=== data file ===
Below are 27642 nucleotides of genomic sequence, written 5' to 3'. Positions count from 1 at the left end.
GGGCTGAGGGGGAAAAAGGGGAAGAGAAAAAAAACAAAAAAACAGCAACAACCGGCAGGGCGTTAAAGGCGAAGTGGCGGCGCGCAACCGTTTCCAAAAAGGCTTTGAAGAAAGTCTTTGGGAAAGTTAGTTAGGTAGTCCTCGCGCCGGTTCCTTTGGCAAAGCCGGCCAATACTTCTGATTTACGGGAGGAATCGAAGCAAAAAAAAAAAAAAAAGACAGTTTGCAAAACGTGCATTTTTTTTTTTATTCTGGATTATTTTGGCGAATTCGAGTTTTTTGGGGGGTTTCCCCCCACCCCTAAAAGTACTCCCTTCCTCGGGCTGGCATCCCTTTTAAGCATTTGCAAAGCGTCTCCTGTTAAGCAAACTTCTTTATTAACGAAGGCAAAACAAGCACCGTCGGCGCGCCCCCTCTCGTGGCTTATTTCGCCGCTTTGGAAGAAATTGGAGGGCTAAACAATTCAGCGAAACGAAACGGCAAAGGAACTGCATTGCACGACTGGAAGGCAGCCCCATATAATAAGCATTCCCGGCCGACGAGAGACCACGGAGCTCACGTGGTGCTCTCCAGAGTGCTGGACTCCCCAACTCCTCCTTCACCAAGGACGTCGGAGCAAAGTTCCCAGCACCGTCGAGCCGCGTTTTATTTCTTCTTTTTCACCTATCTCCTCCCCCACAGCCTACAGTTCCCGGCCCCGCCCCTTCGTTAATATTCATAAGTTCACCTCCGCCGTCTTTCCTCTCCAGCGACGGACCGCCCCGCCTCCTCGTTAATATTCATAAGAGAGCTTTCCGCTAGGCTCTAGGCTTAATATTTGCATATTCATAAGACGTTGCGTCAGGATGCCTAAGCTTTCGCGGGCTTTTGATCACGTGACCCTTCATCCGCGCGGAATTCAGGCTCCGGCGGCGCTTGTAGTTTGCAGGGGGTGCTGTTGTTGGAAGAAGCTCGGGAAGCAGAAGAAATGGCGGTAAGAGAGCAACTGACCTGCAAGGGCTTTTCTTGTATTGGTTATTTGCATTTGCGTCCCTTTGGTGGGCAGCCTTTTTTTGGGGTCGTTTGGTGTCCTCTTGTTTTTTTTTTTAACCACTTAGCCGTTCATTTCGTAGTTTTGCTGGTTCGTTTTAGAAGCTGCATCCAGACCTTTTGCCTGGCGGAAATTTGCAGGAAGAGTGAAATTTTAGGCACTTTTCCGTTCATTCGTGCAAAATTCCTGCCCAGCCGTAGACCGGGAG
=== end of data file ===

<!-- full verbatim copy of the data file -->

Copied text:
Below are 27642 nucleotides of genomic sequence, written 5' to 3'. Positions count from 1 at the left end.
GGGCTGAGGGGGAAAAAGGGGAAGAGAAAAAAAACAAAAAAACAGCAACAACCGGCAGGGCGTTAAAGGCGAAGTGGCGGCGCGCAACCGTTTCCAAAAAGGCTTTGAAGAAAGTCTTTGGGAAAGTTAGTTAGGTAGTCCTCGCGCCGGTTCCTTTGGCAAAGCCGGCCAATACTTCTGATTTACGGGAGGAATCGAAGCAAAAAAAAAAAAAAAAGACAGTTTGCAAAACGTGCATTTTTTTTTTTATTCTGGATTATTTTGGCGAATTCGAGTTTTTTGGGGGGTTTCCCCCCACCCCTAAAAGTACTCCCTTCCTCGGGCTGGCATCCCTTTTAAGCATTTGCAAAGCGTCTCCTGTTAAGCAAACTTCTTTATTAACGAAGGCAAAACAAGCACCGTCGGCGCGCCCCCTCTCGTGGCTTATTTCGCCGCTTTGGAAGAAATTGGAGGGCTAAACAATTCAGCGAAACGAAACGGCAAAGGAACTGCATTGCACGACTGGAAGGCAGCCCCATATAATAAGCATTCCCGGCCGACGAGAGACCACGGAGCTCACGTGGTGCTCTCCAGAGTGCTGGACTCCCCAACTCCTCCTTCACCAAGGACGTCGGAGCAAAGTTCCCAGCACCGTCGAGCCGCGTTTTATTTCTTCTTTTTCACCTATCTCCTCCCCCACAGCCTACAGTTCCCGGCCCCGCCCCTTCGTTAATATTCATAAGTTCACCTCCGCCGTCTTTCCTCTCCAGCGACGGACCGCCCCGCCTCCTCGTTAATATTCATAAGAGAGCTTTCCGCTAGGCTCTAGGCTTAATATTTGCATATTCATAAGACGTTGCGTCAGGATGCCTAAGCTTTCGCGGGCTTTTGATCACGTGACCCTTCATCCGCGCGGAATTCAGGCTCCGGCGGCGCTTGTAGTTTGCAGGGGGTGCTGTTGTTGGAAGAAGCTCGGGAAGCAGAAGAAATGGCGGTAAGAGAGCAACTGACCTGCAAGGGCTTTTCTTGTATTGGTTATTTGCATTTGCGTCCCTTTGGTGGGCAGCCTTTTTTTGGGGTCGTTTGGTGTCCTCTTGTTTTTTTTTTTAACCACTTAGCCGTTCATTTCGTAGTTTTGCTGGTTCGTTTTAGAAGCTGCATCCAGACCTTTTGCCTGGCGGAAATTTGCAGGAAGAGTGAAATTTTAGGCACTTTTCCGTTCATTCGTGCAAAATTCCTGCCCAGCCGTAGACCGGGAG